Monday, September 23, 2013

Birdwatching~Confessions of a Wimpy Naturalist

I thought myself ready for a new naturalist interest and birdwatching seemed the perfect choice:

1. It is fall and there are only about two wildflowers blooming now.

2. It is fall, and therefore the migratory season. Jordan is on the migratory route for birds flying between Europe and Africa and so it is prime bird watching season.  Here are some pictures of the beautiful birds that live in or fly through Jordan.

3. Trees. Birds like trees and we have a quite a few tall pines and various fruit trees in our yard. It's by no means a forest, but I do hear lots of birdsong in our garden so I know they are there and flying through. Also, the hospital compound where we walk in the early morning has hundreds of trees and lots of birds. Last month my friend observed a flock of storks flying overhead--a sight I once experienced some years ago while driving in Amman. I still remember the awesome moment of sighting them as I rounded 7th Circle.

I felt like a wimpy naturalist upon discovering that bird watching is a lot more difficult that wildflower spotting. I knew it would be more challenging, given that birds move and move quickly, whereas flowers hold a pose for an eternity in bird time. I just didn't realize how challenging it would be. And pictures? Ha!

Perhaps part of my problem is that years of wildflower spotting have inclined my gaze downward. I've missed some bird sightings, but I've found some of their feathers. The striped feather on the bottom right comes from the Hoopoe, or Hudhud in Arabic. A friend suspects there is a nest of them somewhere on the hospital grounds as a few have been spotted. I've only seen one and it was running quickly across the road. Hoopoes like to stay close to the ground.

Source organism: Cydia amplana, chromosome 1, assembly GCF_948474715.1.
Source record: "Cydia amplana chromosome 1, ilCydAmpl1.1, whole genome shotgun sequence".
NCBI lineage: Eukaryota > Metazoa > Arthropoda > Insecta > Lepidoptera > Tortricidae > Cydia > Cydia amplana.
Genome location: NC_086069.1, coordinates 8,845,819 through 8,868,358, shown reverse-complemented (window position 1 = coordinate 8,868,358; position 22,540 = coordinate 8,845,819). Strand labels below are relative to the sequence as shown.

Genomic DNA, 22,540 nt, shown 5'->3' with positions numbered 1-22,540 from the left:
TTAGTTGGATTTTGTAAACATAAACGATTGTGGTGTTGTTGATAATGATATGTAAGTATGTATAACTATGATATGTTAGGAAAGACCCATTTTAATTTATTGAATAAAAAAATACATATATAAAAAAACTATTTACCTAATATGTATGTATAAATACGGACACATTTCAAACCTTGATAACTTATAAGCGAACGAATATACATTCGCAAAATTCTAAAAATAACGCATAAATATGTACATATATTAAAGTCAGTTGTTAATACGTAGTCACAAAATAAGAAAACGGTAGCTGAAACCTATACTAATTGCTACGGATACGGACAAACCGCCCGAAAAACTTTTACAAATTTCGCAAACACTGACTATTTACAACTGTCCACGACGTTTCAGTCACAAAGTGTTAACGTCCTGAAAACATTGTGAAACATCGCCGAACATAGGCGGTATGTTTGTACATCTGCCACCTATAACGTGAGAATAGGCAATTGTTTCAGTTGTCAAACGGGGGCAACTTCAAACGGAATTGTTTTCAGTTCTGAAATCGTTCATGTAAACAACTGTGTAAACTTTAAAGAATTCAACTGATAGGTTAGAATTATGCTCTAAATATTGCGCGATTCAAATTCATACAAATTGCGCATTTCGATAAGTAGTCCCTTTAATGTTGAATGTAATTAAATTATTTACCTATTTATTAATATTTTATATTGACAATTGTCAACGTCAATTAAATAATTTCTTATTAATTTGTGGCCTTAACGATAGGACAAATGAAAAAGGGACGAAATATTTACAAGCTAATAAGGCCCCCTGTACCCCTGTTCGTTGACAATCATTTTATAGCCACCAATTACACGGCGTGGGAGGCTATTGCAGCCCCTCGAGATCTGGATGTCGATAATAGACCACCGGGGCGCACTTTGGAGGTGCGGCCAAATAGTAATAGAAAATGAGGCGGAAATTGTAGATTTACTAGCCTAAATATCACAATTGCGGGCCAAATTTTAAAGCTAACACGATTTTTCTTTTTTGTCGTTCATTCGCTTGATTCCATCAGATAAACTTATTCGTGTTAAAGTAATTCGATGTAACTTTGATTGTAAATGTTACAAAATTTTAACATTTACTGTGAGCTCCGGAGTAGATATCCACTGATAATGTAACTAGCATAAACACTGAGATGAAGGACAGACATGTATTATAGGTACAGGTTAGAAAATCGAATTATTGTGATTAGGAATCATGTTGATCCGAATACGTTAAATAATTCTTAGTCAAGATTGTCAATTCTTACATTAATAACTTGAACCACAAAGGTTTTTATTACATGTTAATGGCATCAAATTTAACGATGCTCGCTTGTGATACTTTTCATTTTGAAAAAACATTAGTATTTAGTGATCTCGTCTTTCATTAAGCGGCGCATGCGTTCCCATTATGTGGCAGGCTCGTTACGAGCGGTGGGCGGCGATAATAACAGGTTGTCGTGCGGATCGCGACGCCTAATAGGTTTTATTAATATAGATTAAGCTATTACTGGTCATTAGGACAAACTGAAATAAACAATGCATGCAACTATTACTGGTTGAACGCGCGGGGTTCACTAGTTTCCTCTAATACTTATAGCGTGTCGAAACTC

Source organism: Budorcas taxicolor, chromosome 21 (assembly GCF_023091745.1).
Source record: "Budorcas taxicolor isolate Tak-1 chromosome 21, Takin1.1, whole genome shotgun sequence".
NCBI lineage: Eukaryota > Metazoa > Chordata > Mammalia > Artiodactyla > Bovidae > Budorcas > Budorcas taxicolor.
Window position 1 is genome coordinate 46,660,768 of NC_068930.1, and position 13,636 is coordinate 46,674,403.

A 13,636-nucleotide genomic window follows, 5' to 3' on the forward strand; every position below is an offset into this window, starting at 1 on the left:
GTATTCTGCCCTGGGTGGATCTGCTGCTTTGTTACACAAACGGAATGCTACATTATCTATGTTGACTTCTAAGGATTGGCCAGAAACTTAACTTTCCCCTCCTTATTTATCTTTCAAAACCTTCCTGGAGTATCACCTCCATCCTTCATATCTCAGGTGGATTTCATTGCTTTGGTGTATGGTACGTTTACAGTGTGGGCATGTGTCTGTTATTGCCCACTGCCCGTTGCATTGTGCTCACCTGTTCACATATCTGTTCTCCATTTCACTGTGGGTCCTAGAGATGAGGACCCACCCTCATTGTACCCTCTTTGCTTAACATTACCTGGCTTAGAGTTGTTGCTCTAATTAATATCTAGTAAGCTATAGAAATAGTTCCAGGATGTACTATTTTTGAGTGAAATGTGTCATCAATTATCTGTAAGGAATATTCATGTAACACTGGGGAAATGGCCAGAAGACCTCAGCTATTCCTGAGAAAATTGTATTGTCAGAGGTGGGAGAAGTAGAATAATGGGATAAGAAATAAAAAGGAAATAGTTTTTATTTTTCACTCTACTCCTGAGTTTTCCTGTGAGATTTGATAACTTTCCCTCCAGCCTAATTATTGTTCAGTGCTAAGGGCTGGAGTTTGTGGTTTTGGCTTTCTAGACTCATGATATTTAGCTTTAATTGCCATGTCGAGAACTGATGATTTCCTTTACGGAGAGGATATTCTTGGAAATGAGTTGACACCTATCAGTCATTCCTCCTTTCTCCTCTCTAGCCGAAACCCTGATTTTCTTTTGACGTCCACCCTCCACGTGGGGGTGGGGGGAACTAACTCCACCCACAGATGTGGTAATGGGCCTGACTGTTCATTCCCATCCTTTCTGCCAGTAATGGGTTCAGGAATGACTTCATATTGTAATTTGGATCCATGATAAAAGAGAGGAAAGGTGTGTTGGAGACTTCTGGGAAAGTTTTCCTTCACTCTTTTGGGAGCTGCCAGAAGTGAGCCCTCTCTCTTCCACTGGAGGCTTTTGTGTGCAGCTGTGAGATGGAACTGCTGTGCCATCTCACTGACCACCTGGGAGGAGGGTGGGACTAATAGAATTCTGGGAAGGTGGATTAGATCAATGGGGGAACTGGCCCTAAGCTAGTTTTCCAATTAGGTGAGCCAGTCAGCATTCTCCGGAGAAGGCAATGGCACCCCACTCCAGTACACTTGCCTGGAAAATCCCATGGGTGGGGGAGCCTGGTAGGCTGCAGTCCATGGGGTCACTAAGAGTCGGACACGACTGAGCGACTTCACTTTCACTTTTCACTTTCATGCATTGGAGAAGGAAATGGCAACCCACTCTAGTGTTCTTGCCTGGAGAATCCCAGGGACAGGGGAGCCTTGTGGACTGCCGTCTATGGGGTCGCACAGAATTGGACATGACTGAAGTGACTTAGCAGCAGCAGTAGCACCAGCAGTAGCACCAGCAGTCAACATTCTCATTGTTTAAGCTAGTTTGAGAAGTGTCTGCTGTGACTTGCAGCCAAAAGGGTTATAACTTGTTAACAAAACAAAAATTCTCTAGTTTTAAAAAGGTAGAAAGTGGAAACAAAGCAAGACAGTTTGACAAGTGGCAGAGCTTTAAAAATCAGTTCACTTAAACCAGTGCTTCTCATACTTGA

And since I decided to become a bird watcher, I joined the Jordan Birdwatching Club on Facebook. I was immediately intimidated by how seriously these bird aficionados took their bird spottings and identification. I would say many of the members of this club are birders, which I'm learning is a more intense level of birdwatching, judging my the identification minutiae discussed on this page. I am seriously out of my league but I'll hang in there and hopefully I'll learn a few things.

One thing I have learned is that there is a bird observatory in Aqaba, the Red Sea port city in the south of Jordan, and the birdwatchers there observe some spectacularly beautiful birds. I've also learned they have pretty nice cameras.

I had just about given up seeing a bird stand still for more than half a second so that I could observe it and appreciate its beauty, let alone photograph it, when this week I heard loud bird chatter in the lemon tree in front of my bedroom window.  I grabbed my camera and once I saw the two birds flitting in and out the lemon tree, and over to the pomegranate tree and back again, I started snapping photos--through the screen and all.

Great Tit
Parus major 

Not such a great picture, but it shows the Tit's distinctive yellow breast.  Listed next to the Great Tit in my guide is the Blue Tit. For "activity" it says that the Blue Tit is very active, moves in small hops on the ground, and hangs upside down in search of insects. That was true as well of the Great Tit I observed.

In humility, I list the few birds I've actually observed and identified in September:

1. Hoopoe
2. White Spectacled Bulbul (Lots of these fly through our garden)
3. Great Tit
4. Eurasian Jay (These fly around the hospital compound in small gangs and they steal the eggs of other birds out of their nests. Bad birds!)
For now I'm not counting all the pigeons and doves. We have lots of those. We're off to camp in Wadi Dana for a night next week, so maybe I'll get lucky there.

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